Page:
BackEat & Drink » Saigon Hẻm Gems » Hẻm Gems: A Haven for Rescued Dogs, Healthy Eats, and Adoption Opportunities

Hẻm Gems: A Haven for Rescued Dogs, Healthy Eats, and Adoption Opportunities

For dogs, dog owners and general fans of man's best friend, living in Saigon can be tough.

Many apartment complexes ban pups outright, while others make life difficult through onerous regulations. Living in a house is better, but there are still serious concerns such as theft, poisonings and combative anti-dog people. Even parks and open spaces for humans are largely an afterthought here, so outdoor facilities for canines are practically non-existent.

Enter District 2's R House, a "healthy diner and lounge" that also houses dogs from a rescue shelter that are ready for adoption. Run by Geneva Marcelino, Alexander Ward and Thien Hoang Nguyen (who goes by Jay), the open-air restaurant is perfect for anyone looking for a dog, a spot where their fur babies can play with other dogs, or who wants to just be around the lovely animals.

From left to right: Jay, Marcelino and Ward.

R House's genesis dates to 2019, when Marcelino and Ward moved to Saigon from the Philippines. "We really wanted to get a dog, and as we were house hunting we went to a shelter in Binh Chanh District and were lucky to find a great match," Ward said. "But it's tough because when you go there are 50, 60 or 70 dogs and they all get let out at the same time, so it's chaotic."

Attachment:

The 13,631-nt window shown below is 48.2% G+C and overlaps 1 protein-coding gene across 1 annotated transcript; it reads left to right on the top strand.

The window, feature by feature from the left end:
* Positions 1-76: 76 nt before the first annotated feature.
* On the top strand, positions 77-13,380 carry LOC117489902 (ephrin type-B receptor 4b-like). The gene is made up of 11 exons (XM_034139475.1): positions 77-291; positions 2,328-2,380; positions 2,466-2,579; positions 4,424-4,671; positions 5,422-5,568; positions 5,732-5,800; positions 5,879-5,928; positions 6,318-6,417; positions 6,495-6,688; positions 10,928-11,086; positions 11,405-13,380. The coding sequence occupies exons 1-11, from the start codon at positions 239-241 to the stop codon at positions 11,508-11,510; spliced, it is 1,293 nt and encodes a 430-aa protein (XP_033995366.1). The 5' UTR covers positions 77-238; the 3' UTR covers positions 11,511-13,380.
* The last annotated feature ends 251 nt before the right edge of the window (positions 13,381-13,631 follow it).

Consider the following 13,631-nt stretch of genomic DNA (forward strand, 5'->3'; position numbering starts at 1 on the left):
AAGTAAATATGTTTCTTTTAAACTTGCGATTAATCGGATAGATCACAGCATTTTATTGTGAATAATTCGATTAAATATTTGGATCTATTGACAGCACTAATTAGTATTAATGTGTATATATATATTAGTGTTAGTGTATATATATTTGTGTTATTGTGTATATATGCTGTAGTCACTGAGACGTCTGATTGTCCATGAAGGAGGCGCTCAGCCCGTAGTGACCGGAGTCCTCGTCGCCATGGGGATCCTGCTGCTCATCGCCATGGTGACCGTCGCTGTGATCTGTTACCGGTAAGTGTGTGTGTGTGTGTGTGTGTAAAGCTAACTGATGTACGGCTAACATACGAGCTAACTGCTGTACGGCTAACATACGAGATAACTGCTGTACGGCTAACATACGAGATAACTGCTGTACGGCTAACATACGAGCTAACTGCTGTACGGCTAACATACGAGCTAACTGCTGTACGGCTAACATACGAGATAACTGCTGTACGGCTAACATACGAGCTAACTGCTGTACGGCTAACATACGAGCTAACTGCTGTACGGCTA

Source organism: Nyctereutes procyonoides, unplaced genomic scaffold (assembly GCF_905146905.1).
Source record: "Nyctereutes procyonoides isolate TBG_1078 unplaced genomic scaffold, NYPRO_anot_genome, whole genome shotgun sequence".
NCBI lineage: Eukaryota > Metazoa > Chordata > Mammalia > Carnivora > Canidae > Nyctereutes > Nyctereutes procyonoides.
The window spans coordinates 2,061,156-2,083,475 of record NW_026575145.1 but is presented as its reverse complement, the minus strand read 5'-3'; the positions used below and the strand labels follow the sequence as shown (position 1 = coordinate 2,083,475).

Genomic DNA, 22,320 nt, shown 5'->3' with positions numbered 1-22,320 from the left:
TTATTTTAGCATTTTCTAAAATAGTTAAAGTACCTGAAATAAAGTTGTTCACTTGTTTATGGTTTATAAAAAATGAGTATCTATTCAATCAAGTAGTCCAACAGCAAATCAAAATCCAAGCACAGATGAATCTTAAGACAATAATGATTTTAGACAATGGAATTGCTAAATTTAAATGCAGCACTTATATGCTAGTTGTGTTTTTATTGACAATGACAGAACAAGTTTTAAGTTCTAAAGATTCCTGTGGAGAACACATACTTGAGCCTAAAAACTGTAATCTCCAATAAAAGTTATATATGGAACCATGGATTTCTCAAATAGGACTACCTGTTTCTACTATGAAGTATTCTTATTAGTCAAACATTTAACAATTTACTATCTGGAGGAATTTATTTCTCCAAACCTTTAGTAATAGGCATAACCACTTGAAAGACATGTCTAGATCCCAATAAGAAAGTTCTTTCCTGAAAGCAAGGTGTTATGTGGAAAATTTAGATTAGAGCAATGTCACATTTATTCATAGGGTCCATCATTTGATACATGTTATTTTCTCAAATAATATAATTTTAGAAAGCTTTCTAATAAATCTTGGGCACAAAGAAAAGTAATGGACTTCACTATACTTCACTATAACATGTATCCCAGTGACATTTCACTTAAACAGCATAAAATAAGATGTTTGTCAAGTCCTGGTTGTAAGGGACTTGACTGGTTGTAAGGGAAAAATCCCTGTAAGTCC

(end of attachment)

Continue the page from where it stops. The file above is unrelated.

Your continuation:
The dog they adopted was very well-behaved and fully trained, so the couple decided to create an environment where people could interact with dogs that are ready for adoption outside of the shelter. 

At the same time, Marcelino created Pawfect Match SGN, which aims to match people who want to adopt with the right dog. "You're not a match with every dog," she explained. "For example, we were looking at one dog at the shelter, but it just wasn't a fit, and he ended up matching with someone else."

Dogs at R House.

Last September, Marcelino and Ward proposed a dedicated location to friends, initially under the name Rescue Cafe. "The idea was not just to socialize the dogs, as they are already trained at the shelter, but to teach them to be more comfortable with other humans, rather than just the ones taking care of them," Marcelino said.

"There are the rescuers and rehabilitators, that's step one, then there are forever homes, which is step three, and we found a sweet spot in between where we can help dogs realize that many humans are good to them, so they are taught to receive love, and we can also see if there are any issues with individual dogs."

Flash forward to today, and the restaurant is called R House, while Jay has also joined the team, which opened up the avenue of better communicating with the Vietnamese community.

"When we make posts in Vietnamese on Facebook they get more engagement, and there are some influencers who have come, and their posts get thousands of likes and hundreds of comments," Ward said.

R House's resident barfly.

This has paid off handsomely, as initially, the team estimated that up to 90% of their customers were foreigners, whereas now it's an even split. In fact, Vietnamese customers are among the most generous and kindest towards the dogs.

"I think there's misconception that's very unfair that Vietnamese don't know how to love dogs," Marcelino said. "So it's nice to see that Vietnamese are actually the ones who buy all the dog treats."

Dog treats and other goodies for sale.

There is also a Vietnamese family which comes every week with two kilograms of cooked chicken to give to the dogs.